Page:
Galápagos Islands

The Darwinian Theory of Natural Selection and the islands of Galapagos are tied at the hip. The islands are located about 1000 kilometers off the coast of the South American Continent and comprise of 120 distinct islands. The islands have been described as a ‘living museum and a showcase of evolution’.

The islands are located at the confluence of 3 major ocean’s currents, thus making it the melting pot of marine species. The island is home to ongoing seismic and volcanic activity that is very important to the science community including geologists, marine biologists, archaeologists and zoologists. The seismic processes coupled with the isolation of the islands led to the development of unusual animal’s species, a fact that inspired the Darwinian theory of Evolution after he visited the islands in 1835.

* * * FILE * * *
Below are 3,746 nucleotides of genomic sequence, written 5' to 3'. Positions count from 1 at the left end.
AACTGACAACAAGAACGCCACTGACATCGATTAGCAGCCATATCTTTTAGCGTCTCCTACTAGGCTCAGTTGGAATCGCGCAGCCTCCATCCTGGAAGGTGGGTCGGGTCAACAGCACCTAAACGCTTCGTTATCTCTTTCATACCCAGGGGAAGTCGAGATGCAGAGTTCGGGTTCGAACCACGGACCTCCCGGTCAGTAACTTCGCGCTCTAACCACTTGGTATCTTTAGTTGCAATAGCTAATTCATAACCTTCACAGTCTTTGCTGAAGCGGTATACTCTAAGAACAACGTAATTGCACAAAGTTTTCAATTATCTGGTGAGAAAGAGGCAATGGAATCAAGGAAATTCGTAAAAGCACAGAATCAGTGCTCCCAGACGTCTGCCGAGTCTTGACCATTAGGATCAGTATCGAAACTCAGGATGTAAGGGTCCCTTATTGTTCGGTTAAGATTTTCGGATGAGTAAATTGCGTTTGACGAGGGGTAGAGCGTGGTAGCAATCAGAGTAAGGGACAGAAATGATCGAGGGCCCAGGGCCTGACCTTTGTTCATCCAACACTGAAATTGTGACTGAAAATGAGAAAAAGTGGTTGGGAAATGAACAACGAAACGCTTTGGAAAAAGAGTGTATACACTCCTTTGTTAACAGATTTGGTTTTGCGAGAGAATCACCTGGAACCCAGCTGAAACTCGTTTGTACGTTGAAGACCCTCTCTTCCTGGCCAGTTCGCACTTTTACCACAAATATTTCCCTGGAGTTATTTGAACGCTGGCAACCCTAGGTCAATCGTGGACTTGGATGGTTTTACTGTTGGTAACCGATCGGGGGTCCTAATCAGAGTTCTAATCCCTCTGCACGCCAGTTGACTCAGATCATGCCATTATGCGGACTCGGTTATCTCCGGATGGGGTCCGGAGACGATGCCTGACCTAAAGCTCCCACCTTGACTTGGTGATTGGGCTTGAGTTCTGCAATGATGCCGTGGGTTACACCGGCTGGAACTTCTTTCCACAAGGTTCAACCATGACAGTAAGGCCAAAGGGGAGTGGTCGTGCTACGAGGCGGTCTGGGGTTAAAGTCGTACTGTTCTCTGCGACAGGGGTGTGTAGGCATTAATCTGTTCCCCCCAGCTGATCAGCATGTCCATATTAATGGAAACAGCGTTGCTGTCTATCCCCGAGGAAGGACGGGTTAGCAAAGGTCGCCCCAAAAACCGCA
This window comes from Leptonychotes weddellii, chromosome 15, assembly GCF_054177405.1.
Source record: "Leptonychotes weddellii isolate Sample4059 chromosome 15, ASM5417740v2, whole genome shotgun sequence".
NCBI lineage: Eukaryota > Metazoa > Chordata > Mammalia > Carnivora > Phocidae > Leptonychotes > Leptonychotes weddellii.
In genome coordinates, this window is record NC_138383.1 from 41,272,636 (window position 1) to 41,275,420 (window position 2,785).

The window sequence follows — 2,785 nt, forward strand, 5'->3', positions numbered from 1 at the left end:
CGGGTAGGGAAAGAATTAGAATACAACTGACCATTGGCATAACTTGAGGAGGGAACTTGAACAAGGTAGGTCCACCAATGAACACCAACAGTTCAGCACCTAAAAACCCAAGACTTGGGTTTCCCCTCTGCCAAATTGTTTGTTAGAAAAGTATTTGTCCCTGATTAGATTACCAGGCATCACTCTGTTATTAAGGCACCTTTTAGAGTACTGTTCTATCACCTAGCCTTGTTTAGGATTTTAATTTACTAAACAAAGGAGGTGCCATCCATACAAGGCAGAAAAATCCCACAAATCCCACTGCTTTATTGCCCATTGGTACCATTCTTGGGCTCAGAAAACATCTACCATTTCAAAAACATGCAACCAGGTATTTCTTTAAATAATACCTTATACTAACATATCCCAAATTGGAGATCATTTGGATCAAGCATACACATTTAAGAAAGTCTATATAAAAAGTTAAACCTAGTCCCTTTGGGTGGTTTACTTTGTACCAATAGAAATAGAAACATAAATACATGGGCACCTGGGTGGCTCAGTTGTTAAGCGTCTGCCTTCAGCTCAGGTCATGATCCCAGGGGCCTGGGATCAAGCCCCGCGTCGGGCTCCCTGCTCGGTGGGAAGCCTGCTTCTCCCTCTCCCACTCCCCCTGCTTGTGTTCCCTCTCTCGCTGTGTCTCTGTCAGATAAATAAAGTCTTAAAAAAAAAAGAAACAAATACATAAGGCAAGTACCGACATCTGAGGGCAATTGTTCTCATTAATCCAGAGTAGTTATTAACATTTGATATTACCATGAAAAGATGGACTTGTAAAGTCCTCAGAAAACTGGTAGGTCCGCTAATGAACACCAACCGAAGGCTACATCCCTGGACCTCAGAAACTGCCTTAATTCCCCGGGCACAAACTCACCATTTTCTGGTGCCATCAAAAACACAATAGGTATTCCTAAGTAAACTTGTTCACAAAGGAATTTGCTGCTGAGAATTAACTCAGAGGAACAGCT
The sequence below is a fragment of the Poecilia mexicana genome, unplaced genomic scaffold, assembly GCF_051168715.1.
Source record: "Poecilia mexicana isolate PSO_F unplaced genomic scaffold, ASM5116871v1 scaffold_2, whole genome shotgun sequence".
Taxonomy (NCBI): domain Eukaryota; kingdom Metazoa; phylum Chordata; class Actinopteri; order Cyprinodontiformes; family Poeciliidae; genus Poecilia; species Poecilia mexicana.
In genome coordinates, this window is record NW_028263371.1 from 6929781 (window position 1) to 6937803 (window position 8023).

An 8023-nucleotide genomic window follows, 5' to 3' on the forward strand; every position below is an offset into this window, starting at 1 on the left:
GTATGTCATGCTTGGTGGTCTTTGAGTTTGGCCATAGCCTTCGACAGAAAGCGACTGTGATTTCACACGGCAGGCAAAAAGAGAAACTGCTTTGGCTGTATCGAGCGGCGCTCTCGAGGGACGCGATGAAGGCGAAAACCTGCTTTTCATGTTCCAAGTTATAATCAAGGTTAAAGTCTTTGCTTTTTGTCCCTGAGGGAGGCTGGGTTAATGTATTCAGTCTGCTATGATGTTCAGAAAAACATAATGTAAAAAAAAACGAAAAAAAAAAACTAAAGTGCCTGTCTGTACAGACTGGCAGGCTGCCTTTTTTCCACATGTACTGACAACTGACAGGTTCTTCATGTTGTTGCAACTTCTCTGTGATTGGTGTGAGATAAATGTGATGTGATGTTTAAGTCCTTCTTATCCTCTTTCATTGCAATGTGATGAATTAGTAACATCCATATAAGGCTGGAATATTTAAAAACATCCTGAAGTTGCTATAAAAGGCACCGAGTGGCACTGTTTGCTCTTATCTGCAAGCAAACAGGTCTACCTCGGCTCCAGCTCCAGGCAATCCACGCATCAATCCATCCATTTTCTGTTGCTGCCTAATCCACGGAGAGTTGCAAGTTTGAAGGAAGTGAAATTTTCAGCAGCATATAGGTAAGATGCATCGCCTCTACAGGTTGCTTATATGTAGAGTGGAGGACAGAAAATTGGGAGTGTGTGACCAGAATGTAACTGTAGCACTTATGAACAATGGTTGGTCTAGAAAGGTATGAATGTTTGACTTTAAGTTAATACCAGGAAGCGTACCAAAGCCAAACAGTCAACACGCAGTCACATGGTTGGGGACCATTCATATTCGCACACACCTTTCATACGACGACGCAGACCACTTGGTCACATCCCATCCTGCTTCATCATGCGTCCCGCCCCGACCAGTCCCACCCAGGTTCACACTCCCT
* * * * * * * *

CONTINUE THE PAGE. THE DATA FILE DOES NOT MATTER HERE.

Among the rare animals species that you are going to find in this island include the land giant iguana and the giant tortoise

The islands occupy the Galapagos submarine platform which makes up a whopping 120 islands. The most popular islands among the group include; San Cristobal, Isabela, Santiago, Danta Cruz and Fernandina. The islands were formed as a result of volcanic processes. Most of the islands are a summit of a huge volcanic mountain that rises from the Pacific floor to about 3000 meters. The islands feature sloping shield volcano that has resulted into collapsed craters and calderas. Other noteworthy features on the landscape include crater lakes, sulphur fields, lava tubes, fumaroles etc.

The area’s endemic species include invertebrates, birds and reptiles. Of course there are a few indigenous mammals. You will probably want to visit this island for its endangered tortoise species. There are 11 Galapagos Giant Tortoise species.

Check out the list below for the most endemic species in the islands:


The native avifauna

Native mammalian fauna

Marine fauna

The marine species include: sharks, rays and Cetaceans. Green turtle and hawksbill turtle are common in surrounding waters, with the former nesting on sandy beaches.


by Kennedy Runo on 04/25/2014 in Sightseeing